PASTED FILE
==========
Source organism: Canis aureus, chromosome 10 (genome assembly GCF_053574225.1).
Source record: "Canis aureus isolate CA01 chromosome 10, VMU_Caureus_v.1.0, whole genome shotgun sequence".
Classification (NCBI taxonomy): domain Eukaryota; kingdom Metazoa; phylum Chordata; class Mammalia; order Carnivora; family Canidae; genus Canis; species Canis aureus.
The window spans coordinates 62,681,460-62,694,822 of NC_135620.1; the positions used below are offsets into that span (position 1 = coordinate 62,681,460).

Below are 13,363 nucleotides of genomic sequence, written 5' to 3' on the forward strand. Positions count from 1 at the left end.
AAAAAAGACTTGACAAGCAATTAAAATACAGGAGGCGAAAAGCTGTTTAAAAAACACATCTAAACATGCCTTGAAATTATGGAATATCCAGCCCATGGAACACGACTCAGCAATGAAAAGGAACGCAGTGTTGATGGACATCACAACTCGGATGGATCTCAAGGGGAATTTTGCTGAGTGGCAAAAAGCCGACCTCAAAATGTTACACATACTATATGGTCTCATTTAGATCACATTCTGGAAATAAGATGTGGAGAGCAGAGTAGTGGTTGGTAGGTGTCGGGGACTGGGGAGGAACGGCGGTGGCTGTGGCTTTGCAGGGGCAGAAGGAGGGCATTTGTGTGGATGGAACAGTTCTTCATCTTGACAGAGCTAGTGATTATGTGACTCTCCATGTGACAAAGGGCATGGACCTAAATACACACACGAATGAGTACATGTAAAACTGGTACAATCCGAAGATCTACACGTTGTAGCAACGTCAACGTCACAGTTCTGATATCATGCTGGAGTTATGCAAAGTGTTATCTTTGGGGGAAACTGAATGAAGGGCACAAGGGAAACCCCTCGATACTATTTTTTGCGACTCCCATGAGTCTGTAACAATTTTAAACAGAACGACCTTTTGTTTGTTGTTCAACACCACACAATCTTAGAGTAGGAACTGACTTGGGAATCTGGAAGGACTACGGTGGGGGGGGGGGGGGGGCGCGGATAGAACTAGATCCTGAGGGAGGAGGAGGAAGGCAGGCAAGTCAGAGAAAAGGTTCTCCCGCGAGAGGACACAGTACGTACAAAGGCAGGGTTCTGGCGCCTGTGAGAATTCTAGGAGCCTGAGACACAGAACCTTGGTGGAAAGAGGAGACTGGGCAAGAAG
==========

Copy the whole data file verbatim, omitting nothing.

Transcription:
Source organism: Canis aureus, chromosome 10 (genome assembly GCF_053574225.1).
Source record: "Canis aureus isolate CA01 chromosome 10, VMU_Caureus_v.1.0, whole genome shotgun sequence".
Classification (NCBI taxonomy): domain Eukaryota; kingdom Metazoa; phylum Chordata; class Mammalia; order Carnivora; family Canidae; genus Canis; species Canis aureus.
The window spans coordinates 62,681,460-62,694,822 of NC_135620.1; the positions used below are offsets into that span (position 1 = coordinate 62,681,460).

Below are 13,363 nucleotides of genomic sequence, written 5' to 3' on the forward strand. Positions count from 1 at the left end.
AAAAAAGACTTGACAAGCAATTAAAATACAGGAGGCGAAAAGCTGTTTAAAAAACACATCTAAACATGCCTTGAAATTATGGAATATCCAGCCCATGGAACACGACTCAGCAATGAAAAGGAACGCAGTGTTGATGGACATCACAACTCGGATGGATCTCAAGGGGAATTTTGCTGAGTGGCAAAAAGCCGACCTCAAAATGTTACACATACTATATGGTCTCATTTAGATCACATTCTGGAAATAAGATGTGGAGAGCAGAGTAGTGGTTGGTAGGTGTCGGGGACTGGGGAGGAACGGCGGTGGCTGTGGCTTTGCAGGGGCAGAAGGAGGGCATTTGTGTGGATGGAACAGTTCTTCATCTTGACAGAGCTAGTGATTATGTGACTCTCCATGTGACAAAGGGCATGGACCTAAATACACACACGAATGAGTACATGTAAAACTGGTACAATCCGAAGATCTACACGTTGTAGCAACGTCAACGTCACAGTTCTGATATCATGCTGGAGTTATGCAAAGTGTTATCTTTGGGGGAAACTGAATGAAGGGCACAAGGGAAACCCCTCGATACTATTTTTTGCGACTCCCATGAGTCTGTAACAATTTTAAACAGAACGACCTTTTGTTTGTTGTTCAACACCACACAATCTTAGAGTAGGAACTGACTTGGGAATCTGGAAGGACTACGGTGGGGGGGGGGGGGGGGCGCGGATAGAACTAGATCCTGAGGGAGGAGGAGGAAGGCAGGCAAGTCAGAGAAAAGGTTCTCCCGCGAGAGGACACAGTACGTACAAAGGCAGGGTTCTGGCGCCTGTGAGAATTCTAGGAGCCTGAGACACAGAACCTTGGTGGAAAGAGGAGACTGGGCAAGAAG